C++ Tutorial - Introduction - WHAT IS C++
THE ORIGIN OF C++
The C programming language was developed at AT&T for the purpose
of writing the operating system for the PDP-11 series of computers
which ultimately became the UNIX operating system. C was developed
with the primary goal of operating efficiency. Bjarne Stroustrup,
also of AT&T, developed C++ in order to add object oriented
constructs to the C language. Because object oriented technology
was new at the time and all existing implementations of object oriented
languages were very slow and inefficient, the primary goal of C++
was to maintain the efficiency of C.
C++ can be viewed as a traditional procedural language with some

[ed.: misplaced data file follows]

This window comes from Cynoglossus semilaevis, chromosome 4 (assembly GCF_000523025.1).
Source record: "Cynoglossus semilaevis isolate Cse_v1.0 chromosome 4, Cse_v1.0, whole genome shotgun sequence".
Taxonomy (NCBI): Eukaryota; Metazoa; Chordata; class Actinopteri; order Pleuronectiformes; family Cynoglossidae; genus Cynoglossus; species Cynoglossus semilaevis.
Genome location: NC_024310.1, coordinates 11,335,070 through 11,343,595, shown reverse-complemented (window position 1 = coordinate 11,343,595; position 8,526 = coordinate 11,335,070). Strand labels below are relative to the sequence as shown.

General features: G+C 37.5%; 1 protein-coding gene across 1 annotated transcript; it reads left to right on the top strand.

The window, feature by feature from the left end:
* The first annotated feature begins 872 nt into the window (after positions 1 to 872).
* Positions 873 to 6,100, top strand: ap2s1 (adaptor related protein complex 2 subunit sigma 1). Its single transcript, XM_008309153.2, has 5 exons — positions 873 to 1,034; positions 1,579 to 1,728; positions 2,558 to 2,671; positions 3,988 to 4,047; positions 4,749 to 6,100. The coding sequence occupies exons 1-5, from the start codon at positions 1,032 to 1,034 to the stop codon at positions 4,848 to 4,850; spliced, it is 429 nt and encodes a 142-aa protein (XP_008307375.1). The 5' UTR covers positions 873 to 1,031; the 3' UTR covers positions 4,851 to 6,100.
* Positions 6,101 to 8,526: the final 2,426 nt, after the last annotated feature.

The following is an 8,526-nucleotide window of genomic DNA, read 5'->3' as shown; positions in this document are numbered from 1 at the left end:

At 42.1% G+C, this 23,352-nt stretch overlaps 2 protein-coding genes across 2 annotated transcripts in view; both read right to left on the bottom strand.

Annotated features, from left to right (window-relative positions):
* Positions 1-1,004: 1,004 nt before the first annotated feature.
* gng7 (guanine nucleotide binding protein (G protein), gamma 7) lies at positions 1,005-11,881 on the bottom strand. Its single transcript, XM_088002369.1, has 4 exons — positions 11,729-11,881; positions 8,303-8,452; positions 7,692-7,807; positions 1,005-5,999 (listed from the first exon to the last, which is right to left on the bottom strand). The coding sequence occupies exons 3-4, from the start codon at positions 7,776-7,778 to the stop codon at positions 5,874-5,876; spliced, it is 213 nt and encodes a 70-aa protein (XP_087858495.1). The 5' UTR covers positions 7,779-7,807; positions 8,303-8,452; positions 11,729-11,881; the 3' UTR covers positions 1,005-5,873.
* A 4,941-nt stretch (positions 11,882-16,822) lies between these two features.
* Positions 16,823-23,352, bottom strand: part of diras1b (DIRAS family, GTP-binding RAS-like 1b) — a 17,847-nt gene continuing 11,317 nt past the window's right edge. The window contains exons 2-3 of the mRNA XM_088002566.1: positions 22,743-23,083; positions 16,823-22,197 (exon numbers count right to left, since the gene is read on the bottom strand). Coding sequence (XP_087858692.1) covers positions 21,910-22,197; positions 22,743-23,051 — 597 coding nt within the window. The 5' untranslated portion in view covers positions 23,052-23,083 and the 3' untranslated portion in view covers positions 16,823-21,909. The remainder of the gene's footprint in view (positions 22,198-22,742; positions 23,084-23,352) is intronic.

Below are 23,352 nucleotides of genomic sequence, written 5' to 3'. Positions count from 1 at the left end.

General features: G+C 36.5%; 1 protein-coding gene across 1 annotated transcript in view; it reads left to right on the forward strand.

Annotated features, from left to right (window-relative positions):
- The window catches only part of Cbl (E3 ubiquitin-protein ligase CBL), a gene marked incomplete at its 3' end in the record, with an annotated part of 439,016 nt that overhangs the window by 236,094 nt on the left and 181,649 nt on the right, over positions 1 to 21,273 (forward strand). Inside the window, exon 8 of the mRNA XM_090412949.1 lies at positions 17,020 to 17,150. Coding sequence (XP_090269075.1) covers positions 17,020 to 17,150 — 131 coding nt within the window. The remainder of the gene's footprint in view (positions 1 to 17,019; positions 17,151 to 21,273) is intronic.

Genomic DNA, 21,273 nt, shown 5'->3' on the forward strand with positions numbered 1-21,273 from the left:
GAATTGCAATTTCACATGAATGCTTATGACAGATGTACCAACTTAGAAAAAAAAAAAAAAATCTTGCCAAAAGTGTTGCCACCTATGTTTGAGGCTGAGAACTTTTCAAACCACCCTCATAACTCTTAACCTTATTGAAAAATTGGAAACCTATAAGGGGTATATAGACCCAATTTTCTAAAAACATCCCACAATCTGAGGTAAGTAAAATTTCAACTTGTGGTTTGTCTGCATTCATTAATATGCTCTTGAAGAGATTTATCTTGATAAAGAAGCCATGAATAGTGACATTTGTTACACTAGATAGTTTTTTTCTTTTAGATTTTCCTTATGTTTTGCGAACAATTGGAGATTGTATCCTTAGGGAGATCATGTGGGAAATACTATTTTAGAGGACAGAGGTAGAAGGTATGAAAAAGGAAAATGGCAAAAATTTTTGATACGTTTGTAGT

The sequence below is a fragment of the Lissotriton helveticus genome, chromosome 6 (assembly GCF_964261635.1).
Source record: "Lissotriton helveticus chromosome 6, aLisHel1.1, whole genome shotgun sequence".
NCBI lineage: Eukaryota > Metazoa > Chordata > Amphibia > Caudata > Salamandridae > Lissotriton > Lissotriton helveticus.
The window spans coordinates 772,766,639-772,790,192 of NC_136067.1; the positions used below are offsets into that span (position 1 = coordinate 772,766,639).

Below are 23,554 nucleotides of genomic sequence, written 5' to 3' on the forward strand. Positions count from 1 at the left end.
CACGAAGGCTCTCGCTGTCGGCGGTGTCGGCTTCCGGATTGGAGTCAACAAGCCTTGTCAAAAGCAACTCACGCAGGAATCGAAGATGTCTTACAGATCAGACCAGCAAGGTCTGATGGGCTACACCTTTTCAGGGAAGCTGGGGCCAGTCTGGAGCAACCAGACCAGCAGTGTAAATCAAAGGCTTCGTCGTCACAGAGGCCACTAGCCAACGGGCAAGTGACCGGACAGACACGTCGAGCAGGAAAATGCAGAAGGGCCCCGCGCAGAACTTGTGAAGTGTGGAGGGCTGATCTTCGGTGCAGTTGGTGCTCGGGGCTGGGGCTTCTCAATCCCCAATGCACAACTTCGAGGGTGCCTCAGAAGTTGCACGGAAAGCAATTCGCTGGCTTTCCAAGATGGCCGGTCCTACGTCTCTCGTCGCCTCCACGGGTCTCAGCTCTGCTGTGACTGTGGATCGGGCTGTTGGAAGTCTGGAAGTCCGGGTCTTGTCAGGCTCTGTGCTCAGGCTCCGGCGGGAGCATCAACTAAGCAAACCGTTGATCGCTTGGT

additional constructs. Beginning with C, some constructs are added
for object oriented programming and some for improved procedural
syntax. A well written C++ program will reflect elements of both
object oriented programming style and classic procedural programming.
C++ is actually an extendible language since we can define new types
in such a way that they act just like the predefined types which
are part of the standard language. C++ is designed for large scale
HOW TO GET STARTED IN C++
The C programming language was originally defined by the classic
text authored by Kernigan and Ritchie, "The C Programming language",
and was the standard used by all C programmers until a few years
ago. The ANSI standard for C was finally approved in December of